art is a war 6

In the morning, the girl in the top bunk who’d replaced the refugee from Ukraine, got up and went into the bathroom, flushing the toilet at least six times before finally reemerging to collect her things and leave.  The bird man above me had also mysteriously vanished sometime during the night. 

It was the first time I’d had the room to myself.  What luxury.  I walked around in my underwear.  Shaved.  Showered until all the hot water was gone.  Just as I was getting ready to retrieve my things from the locker beneath the bed, a new guy showed up and inserted himself right into the space I needed to pack.  He started to do an inventory of all of his possessions, laying them out one by one.  It was hard to keep from throwing my hands in the air.  Or around his neck.

My flight didn’t leave until 2:30. One of the reasons it had been so cheap was the fifteen-hour layover in Panama City.  After that it was just a few more hours to Medellin.  At eleven I checked out and walked across the street to wait for the express bus to the airport.  It took a long time to arrive, but once it did, only took a half hour to get there.

The airport was spacious and futuristic.  I had to take a tram to get to the terminal and it felt like my true destination might be the Kennedy Space Center.  After arriving at the terminal there were miles of moving walkways to traverse. 

Copa Airlines is a Panamanian carrier.  Part of their old school service included a complimentary meal, which I wished I would’ve known about before coughing up twelve dollars for a tuna sandwich right before we boarded, and a movie on a big screen, which was Doctor Doolittle.  I tried to remember if I’d seen a review that had accused it of being Doctor Do-nothing.  If not, it was a strange memory to invent.  At that point I kept falling in and out of sleep.  I was in that beautiful pocket between leaving and arriving where nothing can touch you, as long as you don’t land.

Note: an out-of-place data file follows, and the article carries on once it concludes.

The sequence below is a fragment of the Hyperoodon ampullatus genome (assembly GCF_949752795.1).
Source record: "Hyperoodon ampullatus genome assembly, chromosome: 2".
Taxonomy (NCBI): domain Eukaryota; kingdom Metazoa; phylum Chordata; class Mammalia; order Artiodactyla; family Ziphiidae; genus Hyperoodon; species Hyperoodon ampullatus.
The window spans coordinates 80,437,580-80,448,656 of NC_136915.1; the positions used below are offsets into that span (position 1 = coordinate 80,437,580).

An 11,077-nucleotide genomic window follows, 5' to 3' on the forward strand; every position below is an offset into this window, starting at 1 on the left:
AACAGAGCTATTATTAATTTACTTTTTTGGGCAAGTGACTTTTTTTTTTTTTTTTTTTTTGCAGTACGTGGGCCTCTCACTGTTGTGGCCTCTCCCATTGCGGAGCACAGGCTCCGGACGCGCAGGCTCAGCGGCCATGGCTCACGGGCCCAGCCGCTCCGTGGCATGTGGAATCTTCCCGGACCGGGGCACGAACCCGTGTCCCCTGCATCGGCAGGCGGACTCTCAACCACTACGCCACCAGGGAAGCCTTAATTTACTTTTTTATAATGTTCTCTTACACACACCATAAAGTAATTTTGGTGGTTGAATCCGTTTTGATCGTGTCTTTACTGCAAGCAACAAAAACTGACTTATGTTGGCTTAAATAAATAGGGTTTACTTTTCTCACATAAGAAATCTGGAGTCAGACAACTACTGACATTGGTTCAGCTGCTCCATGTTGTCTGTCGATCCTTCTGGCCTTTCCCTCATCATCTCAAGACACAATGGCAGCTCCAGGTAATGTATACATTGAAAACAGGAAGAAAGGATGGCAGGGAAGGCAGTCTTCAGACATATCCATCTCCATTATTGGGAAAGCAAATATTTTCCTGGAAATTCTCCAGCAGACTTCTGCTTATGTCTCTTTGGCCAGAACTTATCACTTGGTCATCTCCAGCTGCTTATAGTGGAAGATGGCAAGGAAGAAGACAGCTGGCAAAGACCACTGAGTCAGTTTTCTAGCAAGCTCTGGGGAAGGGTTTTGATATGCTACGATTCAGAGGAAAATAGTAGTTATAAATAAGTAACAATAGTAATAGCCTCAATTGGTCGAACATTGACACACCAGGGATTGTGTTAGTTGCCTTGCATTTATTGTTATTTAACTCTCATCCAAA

When we arrived in Panama my flight was leaving from the same terminal, only fifteen hours later.  I found a coffee shop where I could plug in my laptop and nursed an empanada and small coffee until they were finally closing and had to sweep around me.  Then I returned to the gate I’d arrived from and found the area mostly deserted.  One woman was sleeping on top of three benches.  Another one was stretching on the floor.  I went to a gate on the opposite side of where they were and laid down on the floor with my head on my backpack. 

That went on for the next eight hours, just lying there, not sleeping, on a tailbone that had recently been diagnosed as fractured and a hip that gone arthritic, for some reason needing to get up and use the bathroom almost every twenty minutes.  At one point I saw my reflection in one of the windows, and it appeared to be that of an old man on his death bed.  I had to get up then and do a lap around the terminal, just to fight back the fear. 

Right before dawn, voices began to fill the hall.  The gates began to open, one by one.  My flight was one of the first to board.  There was no need to check in with anyone.  I already had my boarding pass in my pocket.  The flight was short, but dramatic.  We flew over high mountains and rivers.  It looked like remote wilderness below us, rebel territory.  Medellin had once held the distinction of being the most dangerous city in the world.  I’d been told that it was peaceful now, however, a good place to chill if you get tired of the bustle of Bogota.

It took a long time to get through immigration.  It seemed there were only two agents for over three hundred passengers.  One old woman played the age card to go waltzing to the front of the line, only to not have her paperwork in order and tie up both agents for the next half hour.  All the sympathy she’d garnered turned to cries of exasperation.

I’d read that the airport was a long way from the city center, and was tired enough to be paranoid of the taxi drivers who approached me out front, not looking official and giving me quotes that seemed outlandish.  There was a bus that someone said went to the Centro, so I went over and hopped on it.  I’d lost my phone service after leaving the States, and just had some directions to the hostel scribbled in a notebook.  My hope was that the bus would drop me off close enough to walk to it.  As we reached the outskirts of Medellin, however, I saw that it was no quiet little hamlet in the hills, rather, it was an intimidating metropolis in its own right.  We came around a bend and a nearly naked homeless man was fanning a fire ten feet high beside the road.  Going through an underpass, another one was squatting there taking a dump.

I asked the kid sitting next to me to help make sense of my directions, but when he began to explain my Spanish failed me.  I understood something about the north terminal, but that was it.  It was obvious I was not going to find the hostel on foot.  Once the bus stopped by the side of the road, I got out and threw myself at the mercy of a taxi driver.  It took him about fifteen minutes, passing through a series of curves, like a sketchy Monte Carlo Grand Prix, to reach the hostel.  The neighborhood looked like a bit of a slum, but was actually the historic district.  Either way, I’d arrived.

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